Abstract 842: Pericardial Fat and Cardiovascular Disease Risk Factors: The Jackson Heart Study
Background - Pericardial adipose tissue (PAT), a regional fat depot, is associated with an unfavorable metabolic and cardiovascular risk factor profile. Whether higher levels of PAT can provide one of links between obesity and cardiometabolic risk factors has not been fully explored in African American populations.
Methods and Results - 1,414 African Americans (35% men; mean age 55±11, range 21– 84 years) drawn from the Jackson Heart Study (JHS) underwent multi-detector computed tomography assessment of abdominal visceral adipose tissue (VAT) and PAT between 2006 and 2008. Cardiometabolic risk factors were examined in relationship to increments of PAT and VAT after multivariable adjustment among both men and women. PAT (per 1-standard deviation increase) was significantly associated more adverse levels of triglycerides, high-density lipoprotein and C-reactive protein in both men and women, with increases in fasting plasma glucose in women, and with increases in systolic blood pressure in men. PAT was also associated with increased odds ratio (OR) of metabolic syndrome (OR 2.1), hypertension (OR 1.7) and diabetes (OR 1.5, all p-values <0.001) in women; similar findings were noted in men as well. However, after further adjustment for body mass index (BMI) and VAT, these relationships remained significant only in women.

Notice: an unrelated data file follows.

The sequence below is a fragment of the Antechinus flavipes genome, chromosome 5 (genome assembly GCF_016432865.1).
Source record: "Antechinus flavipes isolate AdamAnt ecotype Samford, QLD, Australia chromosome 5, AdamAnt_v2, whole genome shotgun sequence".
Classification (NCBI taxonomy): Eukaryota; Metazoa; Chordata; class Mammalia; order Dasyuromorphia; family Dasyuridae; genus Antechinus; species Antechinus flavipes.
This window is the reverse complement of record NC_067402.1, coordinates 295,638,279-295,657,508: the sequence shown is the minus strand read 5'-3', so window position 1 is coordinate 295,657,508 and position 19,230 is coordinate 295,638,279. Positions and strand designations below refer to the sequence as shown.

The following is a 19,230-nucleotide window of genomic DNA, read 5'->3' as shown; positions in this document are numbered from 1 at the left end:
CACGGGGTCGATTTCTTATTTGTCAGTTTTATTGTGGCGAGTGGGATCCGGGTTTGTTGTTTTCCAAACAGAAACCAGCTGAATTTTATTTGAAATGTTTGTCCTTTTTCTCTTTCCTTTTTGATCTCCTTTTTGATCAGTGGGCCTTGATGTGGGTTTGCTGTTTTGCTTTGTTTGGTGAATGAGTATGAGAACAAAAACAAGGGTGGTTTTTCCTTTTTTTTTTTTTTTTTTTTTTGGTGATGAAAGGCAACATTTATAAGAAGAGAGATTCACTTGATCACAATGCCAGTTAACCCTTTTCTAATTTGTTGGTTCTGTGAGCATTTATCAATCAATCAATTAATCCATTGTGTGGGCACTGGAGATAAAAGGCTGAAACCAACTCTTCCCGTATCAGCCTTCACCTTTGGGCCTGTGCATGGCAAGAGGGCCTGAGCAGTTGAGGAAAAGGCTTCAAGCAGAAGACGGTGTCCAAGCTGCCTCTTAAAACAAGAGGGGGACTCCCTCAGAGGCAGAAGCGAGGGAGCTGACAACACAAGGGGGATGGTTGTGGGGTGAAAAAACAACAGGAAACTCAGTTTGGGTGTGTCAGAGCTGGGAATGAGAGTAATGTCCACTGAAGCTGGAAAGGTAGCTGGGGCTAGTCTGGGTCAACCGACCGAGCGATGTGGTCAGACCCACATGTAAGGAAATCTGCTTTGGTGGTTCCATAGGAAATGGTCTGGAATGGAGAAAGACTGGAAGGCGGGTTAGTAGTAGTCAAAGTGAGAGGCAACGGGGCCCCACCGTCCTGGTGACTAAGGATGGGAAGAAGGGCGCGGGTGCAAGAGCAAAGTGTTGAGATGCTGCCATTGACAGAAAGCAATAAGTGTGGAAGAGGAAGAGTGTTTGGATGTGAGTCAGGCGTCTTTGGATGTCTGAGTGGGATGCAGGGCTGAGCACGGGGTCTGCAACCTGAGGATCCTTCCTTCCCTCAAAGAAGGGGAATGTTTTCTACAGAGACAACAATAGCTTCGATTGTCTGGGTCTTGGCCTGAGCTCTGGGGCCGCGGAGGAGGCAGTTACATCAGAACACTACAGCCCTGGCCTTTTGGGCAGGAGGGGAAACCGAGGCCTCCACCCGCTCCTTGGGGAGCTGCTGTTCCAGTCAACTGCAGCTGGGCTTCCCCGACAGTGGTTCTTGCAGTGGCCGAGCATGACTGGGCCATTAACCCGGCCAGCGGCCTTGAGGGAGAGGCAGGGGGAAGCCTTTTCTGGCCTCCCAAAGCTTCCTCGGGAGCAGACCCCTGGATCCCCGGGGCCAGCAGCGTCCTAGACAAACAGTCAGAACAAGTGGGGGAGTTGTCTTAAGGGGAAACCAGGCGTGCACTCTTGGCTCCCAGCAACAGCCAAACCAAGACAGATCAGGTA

Conclusion - PAT is correlated with most cardiometabolic risk factors in the JHS cohort, and these observations persist after accounting for other measures of adiposity in women. The results suggest that PAT, like VAT, is an important correlate of cardiovascular disease risk factors.